yabasic is a traditional basic interpreter. It understands most of the typical basic-constructs, like goto, gosub, line numbers, read, data or string-variables with a trailing ‘$’. But on the other hand, yabasic implements some more advanced programming-constructs like subroutines or libraries (but not objects). yabasic works much the same under Unix and Windows.
yabasic does simple graphics and printing.
yabasic puts emphasis on giving results quickly and easily; therefore simple commands are provided to open a graphic window, print the graphics or control the console screen and get keyboard or mouse information.
- Print, input and others – the print-command is used to put text on the text screen. You may ask the user for input with the input-command; use inkey$ to get each key as soon as it is pressed.
- Control statements: loops, if and switch – has the goto- and gosub-statements; you may go to a label or a line number (which is just a special kind of label). goto, despite its bad reputation ([goto considered harmful]), has still its good uses; however in many cases you are probably better off with loops like repeat-until, while-wend or do-loop; you may leave any of these loops with the break-statement or start the next iteration immediately with continue. Decisions can be made with the if-statement, which comes either in a short and a long form. If you want to test the result of an expression against many different values, you should probably use the switch-statement.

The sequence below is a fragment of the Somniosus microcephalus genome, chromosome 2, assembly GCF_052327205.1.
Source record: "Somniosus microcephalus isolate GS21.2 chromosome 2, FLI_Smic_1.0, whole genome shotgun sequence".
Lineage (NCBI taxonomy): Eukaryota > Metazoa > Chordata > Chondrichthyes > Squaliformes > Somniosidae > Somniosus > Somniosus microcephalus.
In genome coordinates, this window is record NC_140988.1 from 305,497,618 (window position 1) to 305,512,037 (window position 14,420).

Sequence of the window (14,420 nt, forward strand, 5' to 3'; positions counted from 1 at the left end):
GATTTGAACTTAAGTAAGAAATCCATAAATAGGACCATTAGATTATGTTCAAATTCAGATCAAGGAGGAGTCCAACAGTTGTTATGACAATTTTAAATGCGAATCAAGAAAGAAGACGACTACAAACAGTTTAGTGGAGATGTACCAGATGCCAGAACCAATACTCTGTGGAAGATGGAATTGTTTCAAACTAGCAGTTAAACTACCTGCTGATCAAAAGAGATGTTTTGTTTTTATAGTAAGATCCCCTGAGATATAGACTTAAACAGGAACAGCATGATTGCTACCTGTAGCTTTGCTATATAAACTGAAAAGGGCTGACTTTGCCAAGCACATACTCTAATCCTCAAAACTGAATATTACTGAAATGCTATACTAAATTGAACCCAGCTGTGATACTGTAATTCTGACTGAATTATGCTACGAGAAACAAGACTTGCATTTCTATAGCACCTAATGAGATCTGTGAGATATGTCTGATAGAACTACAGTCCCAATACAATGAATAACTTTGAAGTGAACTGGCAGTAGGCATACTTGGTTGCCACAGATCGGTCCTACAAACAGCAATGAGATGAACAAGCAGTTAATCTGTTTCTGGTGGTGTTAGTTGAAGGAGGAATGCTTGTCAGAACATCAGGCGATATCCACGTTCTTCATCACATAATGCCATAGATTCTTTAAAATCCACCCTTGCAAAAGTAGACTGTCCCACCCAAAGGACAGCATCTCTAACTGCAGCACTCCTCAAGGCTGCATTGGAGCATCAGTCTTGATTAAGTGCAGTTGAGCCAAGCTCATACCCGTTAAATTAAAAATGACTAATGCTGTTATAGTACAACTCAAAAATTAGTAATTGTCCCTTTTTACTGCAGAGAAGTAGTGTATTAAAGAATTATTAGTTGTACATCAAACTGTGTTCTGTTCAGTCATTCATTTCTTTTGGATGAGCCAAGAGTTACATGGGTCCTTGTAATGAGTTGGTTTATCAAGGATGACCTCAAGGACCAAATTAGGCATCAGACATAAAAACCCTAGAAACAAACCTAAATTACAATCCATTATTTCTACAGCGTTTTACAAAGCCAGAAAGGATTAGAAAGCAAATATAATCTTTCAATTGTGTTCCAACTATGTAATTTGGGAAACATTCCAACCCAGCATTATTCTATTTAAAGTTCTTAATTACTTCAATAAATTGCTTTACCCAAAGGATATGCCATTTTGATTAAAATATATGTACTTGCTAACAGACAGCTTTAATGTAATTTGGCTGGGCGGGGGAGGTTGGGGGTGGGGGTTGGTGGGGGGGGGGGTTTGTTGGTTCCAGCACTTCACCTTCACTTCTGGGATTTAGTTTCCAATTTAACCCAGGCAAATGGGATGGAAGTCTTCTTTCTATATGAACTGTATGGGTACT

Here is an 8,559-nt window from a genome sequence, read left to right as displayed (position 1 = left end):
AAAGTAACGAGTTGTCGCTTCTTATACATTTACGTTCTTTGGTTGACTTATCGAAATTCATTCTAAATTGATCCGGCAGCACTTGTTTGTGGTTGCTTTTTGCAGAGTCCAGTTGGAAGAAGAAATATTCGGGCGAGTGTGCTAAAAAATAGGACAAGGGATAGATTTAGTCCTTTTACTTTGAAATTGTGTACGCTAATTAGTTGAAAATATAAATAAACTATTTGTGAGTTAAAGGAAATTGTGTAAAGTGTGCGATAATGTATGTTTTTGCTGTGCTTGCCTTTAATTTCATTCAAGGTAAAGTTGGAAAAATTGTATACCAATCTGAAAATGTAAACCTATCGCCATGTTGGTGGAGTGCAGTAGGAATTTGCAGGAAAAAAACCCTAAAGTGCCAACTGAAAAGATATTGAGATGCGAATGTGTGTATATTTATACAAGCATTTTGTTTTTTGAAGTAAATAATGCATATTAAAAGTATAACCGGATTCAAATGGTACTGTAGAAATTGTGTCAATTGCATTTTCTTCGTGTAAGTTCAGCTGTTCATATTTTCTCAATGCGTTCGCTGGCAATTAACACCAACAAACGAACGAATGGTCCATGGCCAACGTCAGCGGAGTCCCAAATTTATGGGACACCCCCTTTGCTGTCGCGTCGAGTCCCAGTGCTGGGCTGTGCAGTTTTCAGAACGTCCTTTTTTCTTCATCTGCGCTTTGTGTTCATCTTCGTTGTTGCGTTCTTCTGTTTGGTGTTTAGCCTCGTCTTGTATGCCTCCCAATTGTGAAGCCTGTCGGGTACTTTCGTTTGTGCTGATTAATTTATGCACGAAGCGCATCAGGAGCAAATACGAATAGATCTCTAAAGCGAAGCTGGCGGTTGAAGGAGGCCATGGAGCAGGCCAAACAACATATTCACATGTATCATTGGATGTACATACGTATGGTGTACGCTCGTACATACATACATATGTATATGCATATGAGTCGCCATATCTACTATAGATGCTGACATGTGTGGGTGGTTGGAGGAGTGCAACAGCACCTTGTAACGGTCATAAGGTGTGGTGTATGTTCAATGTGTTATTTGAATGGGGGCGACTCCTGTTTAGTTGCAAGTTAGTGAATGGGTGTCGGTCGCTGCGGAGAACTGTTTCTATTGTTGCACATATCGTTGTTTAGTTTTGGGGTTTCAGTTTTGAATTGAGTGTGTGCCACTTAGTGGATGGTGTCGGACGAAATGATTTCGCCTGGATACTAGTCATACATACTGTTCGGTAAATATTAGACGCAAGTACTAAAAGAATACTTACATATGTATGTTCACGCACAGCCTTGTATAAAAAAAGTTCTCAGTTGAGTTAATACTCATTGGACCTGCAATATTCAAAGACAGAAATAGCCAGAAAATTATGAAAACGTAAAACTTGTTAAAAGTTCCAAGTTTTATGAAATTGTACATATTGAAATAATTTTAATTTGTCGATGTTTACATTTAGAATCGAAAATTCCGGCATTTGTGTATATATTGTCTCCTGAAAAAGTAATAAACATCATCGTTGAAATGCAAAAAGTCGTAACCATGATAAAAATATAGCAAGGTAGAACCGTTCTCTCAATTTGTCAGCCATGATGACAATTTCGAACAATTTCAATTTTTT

- Drawing and painting – draw anything with either line, circle, rectangle or triangle; all of these statements may be decorated with clear or fill. If you want to change the colour for drawing, use colour.
- Reading from and writing to files
- Subroutines and Libraries – subroutines are created with the command sub. they accept parameters and may return a value. Subroutines can be called much like any builtin function of yabasic; therefore they allow one to extend the language itself. Once you have created a set of related subroutines and you feel that they could be useful in other programs too, you may collect them into a library. Such a library is contained within a separate file and may be included in any of your programs, using the keyword import.
- String processing – has the usual functions to extract parts from a string: left$, mid$ and right$. There are other string-processing functions like upper$ (converting to upper case), instr (finding one string within the other), chr$ (converting an ascii-code into a character), glob (testing a string against a pattern) and more.
- Arithmetic – handles numbers and arithmetic: You may calculate trigonometric functions like sin or atan, or logarithms (with log). Bitwise operations, like and or or are available as well min or max (calculate the minimum or maximum of its argument) or mod or int (reminder of a division or integer part or a number).
- Data and such – store data within your program within data-statements; during execution you will probably want to read it into arrays, which must have been dimed before.